“This isn’t what it looks like.”
It wasn’t the right thing to say, or even that true, really, but John couldn’t think of anything else and that’s what they seemed to say on TV, so he said it anyway. Michelle stared, open-mouthed, at the scene in the bedroom before her: piles of clothes scattered on the floor, lavender-scented candles smoldering on the windowsill, three buxom blondes in various states of undress, and John, naked, in the middle of the rumpled red satin sheets of the queen-sized bed, holding what appeared to be some sort of device halfway between a small broomstick and a large eggbeater.
“I can… explain?” John said slowly, grasping at clichés like a middle school lit mag on deadline night. But Michelle was already turning around and heading out the door.
“Babe, no, wait, I—shit, babe—” John tumbled out of bed, grabbed a pair of jeans out of the pile to his left, and half ran, half fell through the bedroom door as he tried to follow Michelle and put on his pants at the same time.
“Babe.” He found her sitting at the breakfast table, bathed in the orange evening light that poured through the bay window and staring into the dancing motes of dust that hung there like dirty stars. “Babe, what’s wrong?” John pulled a chair up to the table, mustered a look of genuine concern, and sat down.
She shot him a Gorgon of a glance. “ ‘What’s wrong?’ I don’t know, John, maybe the fact that you made me breakfast in bed this morning, talked about plans for our date night, and then I come back from work to find this in my bedroom.”
“I’m a sex advice columnist, babe. What part of that says ‘monogamous relationship’ to you?”
“But in my house?”
For the first time today, John looked sheepish. “My bedroom’s still flooded. From last week, when that Swedish model, you know—”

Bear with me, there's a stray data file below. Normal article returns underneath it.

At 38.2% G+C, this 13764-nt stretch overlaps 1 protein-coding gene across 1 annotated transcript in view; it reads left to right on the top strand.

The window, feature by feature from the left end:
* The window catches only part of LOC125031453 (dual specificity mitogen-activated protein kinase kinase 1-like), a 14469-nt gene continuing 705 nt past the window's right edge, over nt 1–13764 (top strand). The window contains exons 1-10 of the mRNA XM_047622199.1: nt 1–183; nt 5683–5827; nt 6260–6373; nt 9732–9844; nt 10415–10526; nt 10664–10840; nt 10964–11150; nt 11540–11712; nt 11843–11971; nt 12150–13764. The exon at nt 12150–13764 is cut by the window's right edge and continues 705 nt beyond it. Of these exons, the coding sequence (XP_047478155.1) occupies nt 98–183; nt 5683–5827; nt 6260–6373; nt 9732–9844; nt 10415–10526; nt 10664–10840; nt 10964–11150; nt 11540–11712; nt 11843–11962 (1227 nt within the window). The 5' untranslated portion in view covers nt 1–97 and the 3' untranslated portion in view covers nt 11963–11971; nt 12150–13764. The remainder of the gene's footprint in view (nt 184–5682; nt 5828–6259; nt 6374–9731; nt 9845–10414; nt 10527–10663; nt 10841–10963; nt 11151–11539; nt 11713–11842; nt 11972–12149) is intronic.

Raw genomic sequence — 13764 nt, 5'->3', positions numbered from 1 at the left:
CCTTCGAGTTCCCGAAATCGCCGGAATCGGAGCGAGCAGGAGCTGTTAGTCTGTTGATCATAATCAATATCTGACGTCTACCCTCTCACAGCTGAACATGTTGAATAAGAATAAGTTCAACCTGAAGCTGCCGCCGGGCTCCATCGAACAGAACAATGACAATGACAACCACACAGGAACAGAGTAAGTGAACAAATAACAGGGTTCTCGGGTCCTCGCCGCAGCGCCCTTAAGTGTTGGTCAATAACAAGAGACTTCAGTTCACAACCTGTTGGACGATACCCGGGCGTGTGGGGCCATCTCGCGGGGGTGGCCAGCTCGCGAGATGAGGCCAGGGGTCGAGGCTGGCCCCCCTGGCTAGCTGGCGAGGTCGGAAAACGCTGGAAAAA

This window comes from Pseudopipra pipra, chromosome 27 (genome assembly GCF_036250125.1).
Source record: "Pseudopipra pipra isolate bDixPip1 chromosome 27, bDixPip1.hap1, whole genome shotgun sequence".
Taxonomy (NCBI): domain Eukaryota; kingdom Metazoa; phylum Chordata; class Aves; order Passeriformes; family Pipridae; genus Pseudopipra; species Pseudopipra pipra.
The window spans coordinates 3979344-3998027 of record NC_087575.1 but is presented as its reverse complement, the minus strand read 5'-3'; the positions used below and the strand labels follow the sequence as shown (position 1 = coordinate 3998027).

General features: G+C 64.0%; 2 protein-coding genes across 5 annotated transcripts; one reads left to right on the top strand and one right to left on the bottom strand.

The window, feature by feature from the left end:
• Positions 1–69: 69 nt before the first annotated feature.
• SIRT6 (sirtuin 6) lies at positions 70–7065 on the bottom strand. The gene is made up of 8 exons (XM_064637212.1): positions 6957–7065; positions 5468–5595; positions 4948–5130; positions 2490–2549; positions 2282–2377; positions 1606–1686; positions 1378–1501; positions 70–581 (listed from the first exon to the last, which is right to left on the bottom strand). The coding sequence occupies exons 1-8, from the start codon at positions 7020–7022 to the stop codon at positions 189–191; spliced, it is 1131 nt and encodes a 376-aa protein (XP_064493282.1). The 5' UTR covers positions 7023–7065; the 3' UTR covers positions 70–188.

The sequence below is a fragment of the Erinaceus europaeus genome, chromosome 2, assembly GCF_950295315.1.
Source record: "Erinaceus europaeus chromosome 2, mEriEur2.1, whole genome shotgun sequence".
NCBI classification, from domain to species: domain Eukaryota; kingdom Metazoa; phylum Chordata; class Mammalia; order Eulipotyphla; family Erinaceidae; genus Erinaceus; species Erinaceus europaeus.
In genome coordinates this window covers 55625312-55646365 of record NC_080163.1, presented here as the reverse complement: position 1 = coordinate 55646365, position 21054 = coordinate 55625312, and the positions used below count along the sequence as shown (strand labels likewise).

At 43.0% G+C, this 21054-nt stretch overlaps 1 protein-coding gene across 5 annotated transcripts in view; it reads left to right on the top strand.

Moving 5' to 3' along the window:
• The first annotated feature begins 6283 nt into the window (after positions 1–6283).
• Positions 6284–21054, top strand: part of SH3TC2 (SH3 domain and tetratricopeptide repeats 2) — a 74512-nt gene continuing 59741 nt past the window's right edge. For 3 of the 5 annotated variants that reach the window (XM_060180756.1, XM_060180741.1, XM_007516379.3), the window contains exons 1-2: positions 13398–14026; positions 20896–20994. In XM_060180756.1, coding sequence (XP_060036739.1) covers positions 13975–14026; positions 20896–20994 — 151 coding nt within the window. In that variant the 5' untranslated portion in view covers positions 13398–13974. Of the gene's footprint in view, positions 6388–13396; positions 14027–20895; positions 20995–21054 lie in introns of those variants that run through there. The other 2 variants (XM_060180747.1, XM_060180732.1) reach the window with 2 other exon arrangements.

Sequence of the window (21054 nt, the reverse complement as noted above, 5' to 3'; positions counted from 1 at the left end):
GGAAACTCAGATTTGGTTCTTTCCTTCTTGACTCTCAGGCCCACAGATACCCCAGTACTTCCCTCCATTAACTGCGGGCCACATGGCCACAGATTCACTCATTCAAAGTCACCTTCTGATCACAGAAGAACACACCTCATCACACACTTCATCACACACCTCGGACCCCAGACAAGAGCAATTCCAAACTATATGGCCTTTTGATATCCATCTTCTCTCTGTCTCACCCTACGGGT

“You’re a whore.”
For a split second, John was silent. Then years of telling people what he did for a living kicked in and the glib confidence that made John Wilson, in his own mind, a household name in the greater Los Angeles area returned.
“I prefer the term ‘freedom lover.’ Coined it in volume sixteen.”
“That sounds like the name of an RV with a bald fucking eagle painted on the side. And I know that face—that’s the face you make when you’re telling people how goddamn ‘important’ you are. You write a smut column for the Burbank Daily, John.” Michelle watched his shoulders slump, almost as fast as the Daily’s circulation numbers had this quarter.
“Get out of my house.”
John nodded. “Yeah.” His voice felt like gravel in his throat. “Yeah, Michelle. Okay.” He pushed his chair away from the table and stood up, but Michelle stayed seated, sunlight writhing in her dark brown eyes like snakes. John shuffled down the hallway, stopping at the door to Michelle’s bedroom. Three much more clothed blondes were huddled in the corner, whispering.
“Get the hell out of here,” he said. The tallest blonde opened her mouth, but John cut her off. “I’ll make sure that Mikey gets his money. Just go.”
And with that, they were gone, effervescing out of the front door of the house and leaving nothing but the smell of lavender and a faint hint of glitter in the carpet. John grabbed the rest of his clothes and followed, plodding, each footfall sinking heavily into the manicured lawn. He could still see Michelle in the bay window, the beautiful goddamn bay window in her beautiful house in her beautiful suburb; could still see her as he stuck his key into the door of his rusty car and collapsed into his polyester seats pockmarked with cigar ash burns. An issue of the Burbank Daily from last month sat on his passenger seat, the Wilson byline and “Good Vibrations” title clearly visible.
John crumpled the newspaper into a ball, muscled his manual window down, and tossed it out into the street before turning the key in the ignition and driving away with a throaty roar, a belch of black exhaust, and a leaden weight in his chest where Michelle had been that morning.